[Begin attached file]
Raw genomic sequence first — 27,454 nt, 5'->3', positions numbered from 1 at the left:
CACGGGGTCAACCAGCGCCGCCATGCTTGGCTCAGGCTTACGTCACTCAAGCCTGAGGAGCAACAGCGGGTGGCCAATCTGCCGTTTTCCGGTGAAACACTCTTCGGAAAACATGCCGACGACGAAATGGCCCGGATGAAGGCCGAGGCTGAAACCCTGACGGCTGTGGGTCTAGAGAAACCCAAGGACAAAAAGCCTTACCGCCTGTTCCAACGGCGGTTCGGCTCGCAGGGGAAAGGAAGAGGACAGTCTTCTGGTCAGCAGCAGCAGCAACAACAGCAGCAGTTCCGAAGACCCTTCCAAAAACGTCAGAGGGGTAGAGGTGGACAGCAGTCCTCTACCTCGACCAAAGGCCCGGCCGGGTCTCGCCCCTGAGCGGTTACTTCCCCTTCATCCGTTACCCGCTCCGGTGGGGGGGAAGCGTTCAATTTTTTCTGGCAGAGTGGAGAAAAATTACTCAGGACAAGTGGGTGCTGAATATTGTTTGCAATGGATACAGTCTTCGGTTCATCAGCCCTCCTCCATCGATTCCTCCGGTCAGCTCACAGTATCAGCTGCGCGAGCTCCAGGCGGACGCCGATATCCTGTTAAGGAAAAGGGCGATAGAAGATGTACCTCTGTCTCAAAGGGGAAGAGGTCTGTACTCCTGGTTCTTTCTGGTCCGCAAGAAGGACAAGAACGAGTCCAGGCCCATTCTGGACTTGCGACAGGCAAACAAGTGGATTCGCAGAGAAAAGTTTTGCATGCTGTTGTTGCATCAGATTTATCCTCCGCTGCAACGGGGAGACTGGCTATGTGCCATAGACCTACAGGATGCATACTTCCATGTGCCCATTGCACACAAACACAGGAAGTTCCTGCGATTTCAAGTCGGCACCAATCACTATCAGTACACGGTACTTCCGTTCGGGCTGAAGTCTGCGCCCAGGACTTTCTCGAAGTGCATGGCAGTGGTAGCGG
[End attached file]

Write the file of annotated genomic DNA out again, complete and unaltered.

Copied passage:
Raw genomic sequence first — 27,454 nt, 5'->3', positions numbered from 1 at the left:
CACGGGGTCAACCAGCGCCGCCATGCTTGGCTCAGGCTTACGTCACTCAAGCCTGAGGAGCAACAGCGGGTGGCCAATCTGCCGTTTTCCGGTGAAACACTCTTCGGAAAACATGCCGACGACGAAATGGCCCGGATGAAGGCCGAGGCTGAAACCCTGACGGCTGTGGGTCTAGAGAAACCCAAGGACAAAAAGCCTTACCGCCTGTTCCAACGGCGGTTCGGCTCGCAGGGGAAAGGAAGAGGACAGTCTTCTGGTCAGCAGCAGCAGCAACAACAGCAGCAGTTCCGAAGACCCTTCCAAAAACGTCAGAGGGGTAGAGGTGGACAGCAGTCCTCTACCTCGACCAAAGGCCCGGCCGGGTCTCGCCCCTGAGCGGTTACTTCCCCTTCATCCGTTACCCGCTCCGGTGGGGGGGAAGCGTTCAATTTTTTCTGGCAGAGTGGAGAAAAATTACTCAGGACAAGTGGGTGCTGAATATTGTTTGCAATGGATACAGTCTTCGGTTCATCAGCCCTCCTCCATCGATTCCTCCGGTCAGCTCACAGTATCAGCTGCGCGAGCTCCAGGCGGACGCCGATATCCTGTTAAGGAAAAGGGCGATAGAAGATGTACCTCTGTCTCAAAGGGGAAGAGGTCTGTACTCCTGGTTCTTTCTGGTCCGCAAGAAGGACAAGAACGAGTCCAGGCCCATTCTGGACTTGCGACAGGCAAACAAGTGGATTCGCAGAGAAAAGTTTTGCATGCTGTTGTTGCATCAGATTTATCCTCCGCTGCAACGGGGAGACTGGCTATGTGCCATAGACCTACAGGATGCATACTTCCATGTGCCCATTGCACACAAACACAGGAAGTTCCTGCGATTTCAAGTCGGCACCAATCACTATCAGTACACGGTACTTCCGTTCGGGCTGAAGTCTGCGCCCAGGACTTTCTCGAAGTGCATGGCAGTGGTAGCGG